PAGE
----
A tale of three Michaels

Mike, meet Mike.

Or, Mike, meet Mike.

The way things appear, freshman Democratic Representative Michael McMahon is likely to be facing another Michael in November, as both Michael Allegretti and Michael Grimm have tossed their fedoras into the ring in hopes of snagging the Republican nomination for the seat in the 13th Congressional District, which encompasses all of Staten Island as well as a broad swath of southwestern Brooklyn including Bay Ridge, Dyker Heights, Gravesend and Bensonhurst.

Whoever the GOP candidate is, the race is likely to be a lively one, preceded by a spirited primary that will pit a Brooklyn native with deep roots in the community, Allegretti, against a Gulf War vet who hails from Staten Island, Grimm.

Unlike the vast majority of Brooklyn races, this one isn’t a shoo-in for the Democrat. The seat had been held by the GOP for 30 years until McMahon snagged it in 2008, after the fall from grace of then-incumbent Vito Fossella, whose DWI arrest was followed by the revelation that he had a second family in Virginia.

But, while 2008 may have been the year of the Democrats, the Republicans interested in the seat say that this year there is dissatisfaction with what is going on in Washington, increasing the opening for the GOP candidate, particularly if he can succeed in positioning himself, as both Allegretti and Grimm are trying to do, as not beholding to party machinery.

“I’m an independent conservative,” attested Allegretti. “I believe we have to think for ourselves on the issues, get away from talking points and sound bites.”

Allegretti and Grimm agreed, when asked, that both parties, in Allegretti’s words, “have behaved in a fiscally irresponsible manner. On both sides of the aisle, you see the politics of pandering. Republicans cut taxes but they didn’t cut spending. You have to do both.”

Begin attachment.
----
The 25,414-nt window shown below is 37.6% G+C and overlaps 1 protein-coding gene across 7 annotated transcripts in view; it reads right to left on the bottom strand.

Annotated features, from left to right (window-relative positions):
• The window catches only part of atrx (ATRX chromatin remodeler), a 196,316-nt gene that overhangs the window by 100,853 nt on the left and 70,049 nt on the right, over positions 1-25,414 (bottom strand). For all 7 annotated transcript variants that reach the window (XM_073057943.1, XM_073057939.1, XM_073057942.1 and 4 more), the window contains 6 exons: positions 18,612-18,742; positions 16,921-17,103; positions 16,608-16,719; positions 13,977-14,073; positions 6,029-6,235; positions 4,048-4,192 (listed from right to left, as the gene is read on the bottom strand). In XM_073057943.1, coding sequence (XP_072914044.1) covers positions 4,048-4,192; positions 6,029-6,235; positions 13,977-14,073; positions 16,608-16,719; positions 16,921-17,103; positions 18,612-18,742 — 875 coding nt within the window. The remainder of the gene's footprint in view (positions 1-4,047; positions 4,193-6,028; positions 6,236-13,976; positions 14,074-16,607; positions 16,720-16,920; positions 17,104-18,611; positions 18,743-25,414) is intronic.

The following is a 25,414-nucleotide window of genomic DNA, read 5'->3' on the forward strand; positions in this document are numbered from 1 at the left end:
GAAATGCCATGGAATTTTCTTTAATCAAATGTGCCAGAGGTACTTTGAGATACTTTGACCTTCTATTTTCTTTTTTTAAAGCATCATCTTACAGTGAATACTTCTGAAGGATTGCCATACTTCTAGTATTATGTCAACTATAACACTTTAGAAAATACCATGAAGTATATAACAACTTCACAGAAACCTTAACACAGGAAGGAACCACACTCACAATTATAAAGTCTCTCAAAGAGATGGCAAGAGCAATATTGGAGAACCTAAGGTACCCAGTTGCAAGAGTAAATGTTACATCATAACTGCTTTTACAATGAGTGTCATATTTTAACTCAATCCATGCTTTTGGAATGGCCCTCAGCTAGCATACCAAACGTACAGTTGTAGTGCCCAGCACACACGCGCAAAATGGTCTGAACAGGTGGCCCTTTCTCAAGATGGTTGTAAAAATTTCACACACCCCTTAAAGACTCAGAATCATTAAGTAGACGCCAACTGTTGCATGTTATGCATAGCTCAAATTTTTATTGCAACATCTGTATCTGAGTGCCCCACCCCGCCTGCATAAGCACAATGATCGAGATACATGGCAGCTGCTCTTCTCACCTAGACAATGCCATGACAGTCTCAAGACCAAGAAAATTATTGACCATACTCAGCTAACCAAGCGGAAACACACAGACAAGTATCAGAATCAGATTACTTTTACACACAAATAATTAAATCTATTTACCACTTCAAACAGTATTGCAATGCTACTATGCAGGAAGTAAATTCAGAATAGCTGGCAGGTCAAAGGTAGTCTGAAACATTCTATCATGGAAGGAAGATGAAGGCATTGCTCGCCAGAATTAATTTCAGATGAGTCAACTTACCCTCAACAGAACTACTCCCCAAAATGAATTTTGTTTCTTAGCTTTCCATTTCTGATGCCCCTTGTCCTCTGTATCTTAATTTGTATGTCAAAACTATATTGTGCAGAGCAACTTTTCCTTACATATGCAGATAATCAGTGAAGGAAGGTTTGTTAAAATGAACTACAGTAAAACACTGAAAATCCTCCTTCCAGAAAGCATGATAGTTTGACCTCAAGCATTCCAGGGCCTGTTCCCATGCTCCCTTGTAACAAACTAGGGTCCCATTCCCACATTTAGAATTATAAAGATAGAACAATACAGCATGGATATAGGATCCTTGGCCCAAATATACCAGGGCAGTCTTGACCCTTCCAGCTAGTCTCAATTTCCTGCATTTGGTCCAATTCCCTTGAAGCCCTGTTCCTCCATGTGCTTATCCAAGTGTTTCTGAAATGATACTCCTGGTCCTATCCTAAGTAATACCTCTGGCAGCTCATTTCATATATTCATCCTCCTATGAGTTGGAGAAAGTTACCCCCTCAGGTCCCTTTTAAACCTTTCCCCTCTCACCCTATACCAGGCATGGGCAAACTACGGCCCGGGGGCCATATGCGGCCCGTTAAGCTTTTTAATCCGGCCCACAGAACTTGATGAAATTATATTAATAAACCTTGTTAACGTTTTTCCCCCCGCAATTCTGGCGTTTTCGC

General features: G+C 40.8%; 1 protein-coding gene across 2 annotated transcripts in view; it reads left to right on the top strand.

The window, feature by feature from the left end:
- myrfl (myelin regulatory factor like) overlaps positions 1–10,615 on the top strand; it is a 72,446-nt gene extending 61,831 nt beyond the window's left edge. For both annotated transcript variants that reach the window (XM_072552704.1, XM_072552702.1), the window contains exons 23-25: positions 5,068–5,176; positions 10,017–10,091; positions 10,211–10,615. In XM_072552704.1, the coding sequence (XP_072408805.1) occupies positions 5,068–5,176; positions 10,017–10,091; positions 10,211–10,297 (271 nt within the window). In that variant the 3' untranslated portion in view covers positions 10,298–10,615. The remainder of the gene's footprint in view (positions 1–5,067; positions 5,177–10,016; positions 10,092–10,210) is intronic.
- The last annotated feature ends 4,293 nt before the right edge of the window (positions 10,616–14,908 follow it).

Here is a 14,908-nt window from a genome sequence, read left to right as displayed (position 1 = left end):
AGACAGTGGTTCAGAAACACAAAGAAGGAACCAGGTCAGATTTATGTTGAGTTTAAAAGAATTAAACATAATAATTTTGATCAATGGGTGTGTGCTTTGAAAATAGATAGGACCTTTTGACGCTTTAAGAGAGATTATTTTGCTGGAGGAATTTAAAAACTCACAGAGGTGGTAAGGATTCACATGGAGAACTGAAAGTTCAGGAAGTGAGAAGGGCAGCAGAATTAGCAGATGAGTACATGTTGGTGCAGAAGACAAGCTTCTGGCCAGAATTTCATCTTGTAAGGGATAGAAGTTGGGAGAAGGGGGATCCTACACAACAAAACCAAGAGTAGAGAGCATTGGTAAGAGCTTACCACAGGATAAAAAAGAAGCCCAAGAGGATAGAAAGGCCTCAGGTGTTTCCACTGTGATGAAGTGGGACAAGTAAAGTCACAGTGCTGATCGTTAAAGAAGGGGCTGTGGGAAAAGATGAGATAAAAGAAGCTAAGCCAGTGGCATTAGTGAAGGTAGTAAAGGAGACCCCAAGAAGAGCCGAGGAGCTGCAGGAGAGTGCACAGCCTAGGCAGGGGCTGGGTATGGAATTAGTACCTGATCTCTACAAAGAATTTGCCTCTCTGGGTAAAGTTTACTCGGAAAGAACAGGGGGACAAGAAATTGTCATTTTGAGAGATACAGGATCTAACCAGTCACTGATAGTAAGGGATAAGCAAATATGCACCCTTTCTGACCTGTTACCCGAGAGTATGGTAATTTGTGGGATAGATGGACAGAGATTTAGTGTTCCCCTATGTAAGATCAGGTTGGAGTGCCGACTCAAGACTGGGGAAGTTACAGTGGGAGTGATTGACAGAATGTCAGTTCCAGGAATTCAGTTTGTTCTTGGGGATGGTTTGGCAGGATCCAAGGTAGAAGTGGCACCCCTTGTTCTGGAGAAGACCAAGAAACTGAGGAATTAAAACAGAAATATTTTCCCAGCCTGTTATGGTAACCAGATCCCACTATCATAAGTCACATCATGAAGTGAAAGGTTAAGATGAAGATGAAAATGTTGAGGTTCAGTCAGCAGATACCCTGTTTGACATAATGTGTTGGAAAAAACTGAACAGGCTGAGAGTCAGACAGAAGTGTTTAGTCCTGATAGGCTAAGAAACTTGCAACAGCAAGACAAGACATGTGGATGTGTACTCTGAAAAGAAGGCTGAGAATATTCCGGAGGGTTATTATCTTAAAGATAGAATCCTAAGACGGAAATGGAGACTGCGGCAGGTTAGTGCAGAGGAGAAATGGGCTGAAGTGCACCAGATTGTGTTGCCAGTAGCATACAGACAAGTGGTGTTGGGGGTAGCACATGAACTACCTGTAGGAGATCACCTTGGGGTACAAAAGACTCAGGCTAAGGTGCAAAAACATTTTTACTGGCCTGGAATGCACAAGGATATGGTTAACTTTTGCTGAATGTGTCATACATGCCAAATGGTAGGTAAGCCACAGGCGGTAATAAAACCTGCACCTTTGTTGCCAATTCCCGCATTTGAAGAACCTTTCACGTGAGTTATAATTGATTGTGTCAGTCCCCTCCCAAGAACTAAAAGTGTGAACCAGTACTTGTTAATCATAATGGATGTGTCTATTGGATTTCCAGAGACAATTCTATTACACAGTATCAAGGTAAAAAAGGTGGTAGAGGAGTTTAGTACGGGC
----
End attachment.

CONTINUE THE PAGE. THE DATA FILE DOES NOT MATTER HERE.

“I make no excuses for the Republican Party,” said Grimm. “They need to step up – man up, the women too – and admit they lost their way. The Republican Party is largely responsible for the massive wave of people during the Obama election looking for something new, and rightfully so.”

Nonetheless, both Grimm and Allegretti contended that Democrats in Washington were missing the boat when it comes to the major concern of Americans. “They are not solving the main issue on everybody’s minds, which is jobs,” Allegretti said. “You can’t just throw a few stimulus dollars at the problem and hope it creates lasting jobs.”

“I believe that, to a large extent, the country is going off the rails, that the current regime is taking us down a very dangerous path,” said Grimm. “There’s a desperate need to create jobs, but it’s not just about economics from a parochial point of view. It’s people who aren’t working, who have to feed their kids, make their car payments, pay their mortgage. Pennsylvania Avenue in Washington is obviously completely out of touch with Third Avenue in Brooklyn.”

He had no kind words forthe incumbent.

“What has McMahon done?” demanded Grimm. “He has a history of politics as usual. He stays on the fence and vacillates till he sees which way the tide is going. In the last year, what has he done to create jobs in the district? I’m running against McMahon because I don’t think he has the leadership. He waited to the last minute to take a position on health care, till his boss, Nancy Pelosi, told him what he could do. We do not need someone whose strings are pulled by the liberal regime.”